Carnegie Council for Ethics in International Affairs is pleased to announce the appointment of six Pacific Fellows based in Japan, Indonesia, and the Philippines.
Chosen for their expertise in ethics and interest in Carnegie Council's work, the fellows will organize dialogues in their local communities and collaborate with other fellows, students, and Council staff to develop joint research, site visits, publications, and multimedia projects.
By conducting original, empirical research and facilitating educational exchange, the Asia program seeks to advance ethical inquiry around contentions within Asia and the United States. The method of research has been developed by Carnegie Council over the past several years and is a topic that Stewart has recently written about in Democracy: A Journal of Ideas.
The fellows are as follows:
Sonja Pei-Fen Dale
Sonja Pei-Fen Dale is an adjunct assistant professor at Hitotsubashi University. Her work focuses on LGBT (lesbian, gay, bisexual, transgender) identities and issues in Japan. She is also interested in social exclusion and inclusion, in particular with regard to gender, sexual, and ethnic minority groups in Japan.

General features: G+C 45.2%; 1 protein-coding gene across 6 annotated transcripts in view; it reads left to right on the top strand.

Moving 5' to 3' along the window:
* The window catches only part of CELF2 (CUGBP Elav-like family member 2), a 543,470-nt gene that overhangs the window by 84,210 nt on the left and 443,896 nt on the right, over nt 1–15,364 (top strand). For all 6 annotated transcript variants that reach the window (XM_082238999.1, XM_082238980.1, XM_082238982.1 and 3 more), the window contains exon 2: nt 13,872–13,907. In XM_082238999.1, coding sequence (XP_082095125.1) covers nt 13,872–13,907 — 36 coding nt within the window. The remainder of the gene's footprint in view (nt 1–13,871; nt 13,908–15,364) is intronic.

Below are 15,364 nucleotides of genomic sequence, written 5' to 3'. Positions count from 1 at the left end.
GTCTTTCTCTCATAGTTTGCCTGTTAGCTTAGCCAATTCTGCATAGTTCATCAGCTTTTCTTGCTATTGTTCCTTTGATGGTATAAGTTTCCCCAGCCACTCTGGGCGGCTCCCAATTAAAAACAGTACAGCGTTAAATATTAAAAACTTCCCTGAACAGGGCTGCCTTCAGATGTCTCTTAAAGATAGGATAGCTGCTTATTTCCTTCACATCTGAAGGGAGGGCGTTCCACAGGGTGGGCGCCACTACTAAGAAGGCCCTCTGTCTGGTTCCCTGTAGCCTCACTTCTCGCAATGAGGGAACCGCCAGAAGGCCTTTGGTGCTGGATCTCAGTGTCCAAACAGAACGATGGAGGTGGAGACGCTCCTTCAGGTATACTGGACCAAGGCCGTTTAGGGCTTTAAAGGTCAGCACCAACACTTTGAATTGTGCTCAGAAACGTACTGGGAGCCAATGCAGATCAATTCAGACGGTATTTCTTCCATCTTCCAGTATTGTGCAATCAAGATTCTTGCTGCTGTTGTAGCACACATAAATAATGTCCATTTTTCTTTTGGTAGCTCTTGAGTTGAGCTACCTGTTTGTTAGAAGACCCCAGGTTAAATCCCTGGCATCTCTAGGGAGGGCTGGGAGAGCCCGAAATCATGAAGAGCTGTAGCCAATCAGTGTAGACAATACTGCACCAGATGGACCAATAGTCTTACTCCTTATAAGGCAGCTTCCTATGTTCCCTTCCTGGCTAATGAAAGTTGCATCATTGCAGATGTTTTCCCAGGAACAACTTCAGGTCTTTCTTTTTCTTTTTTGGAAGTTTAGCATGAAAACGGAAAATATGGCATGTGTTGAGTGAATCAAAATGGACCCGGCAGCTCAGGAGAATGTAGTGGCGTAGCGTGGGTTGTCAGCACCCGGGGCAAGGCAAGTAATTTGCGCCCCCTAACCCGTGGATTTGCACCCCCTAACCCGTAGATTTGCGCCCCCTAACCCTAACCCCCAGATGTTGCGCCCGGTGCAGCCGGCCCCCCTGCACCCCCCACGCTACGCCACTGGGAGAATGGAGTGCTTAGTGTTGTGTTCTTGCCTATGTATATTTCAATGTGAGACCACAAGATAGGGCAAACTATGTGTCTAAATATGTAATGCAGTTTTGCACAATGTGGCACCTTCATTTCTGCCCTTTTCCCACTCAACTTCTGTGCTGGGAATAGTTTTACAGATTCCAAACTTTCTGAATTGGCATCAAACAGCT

James Farrer is professor of sociology and global studies at Sophia University in Tokyo, specializing in urban sociology in East Asia, with publications on sexuality, nightlife, expatriate communities, political protest, and food cultures.
Natsumi Ikoma is director of the Center for Gender Studies and professor of literature at International Christian University, Japan. Her research lies at the intersection of literary and social studies from feminist perspectives, and gender is a significant element.
Mari Miura is professor of political science at Sophia University's Faculty of Law in Tokyo. She is also deputy director of the Promotion of Gender Equality Office at Sophia University and academic advisor to the working team of the All-partisan Caucus for the Promotion of Gender Equality in Politics.
Dicky Sofjan is a core doctoral faculty in the Indonesian Consortium for Religious Studies at the Graduate School of Universitas Gadjah Mada (UGM) in Yogyakarta. He is the principal investigator of a nine-country research program on religion, public policy and social transformation in Southeast Asia.
Francis Tom F. Temprosa is the professorial lecturer of refugee law at Ateneo de Manila Law School. He currently practices law and is the legal specialist (legal adviser) of the Commission on Human Rights of the Philippines.
The Carnegie Council's Asia Dialogues program gratefully acknowledges the support for its work from the Henry Luce Foundation.
ABOUT CARNEGIE COUNCIL
Based in New York City and founded by Andrew Carnegie in 1914, Carnegie Council for Ethics in International Affairs is an educational, nonprofit, nonpartisan organization that produces lectures, publications, and multimedia materials on the ethical challenges of living in a globalized world.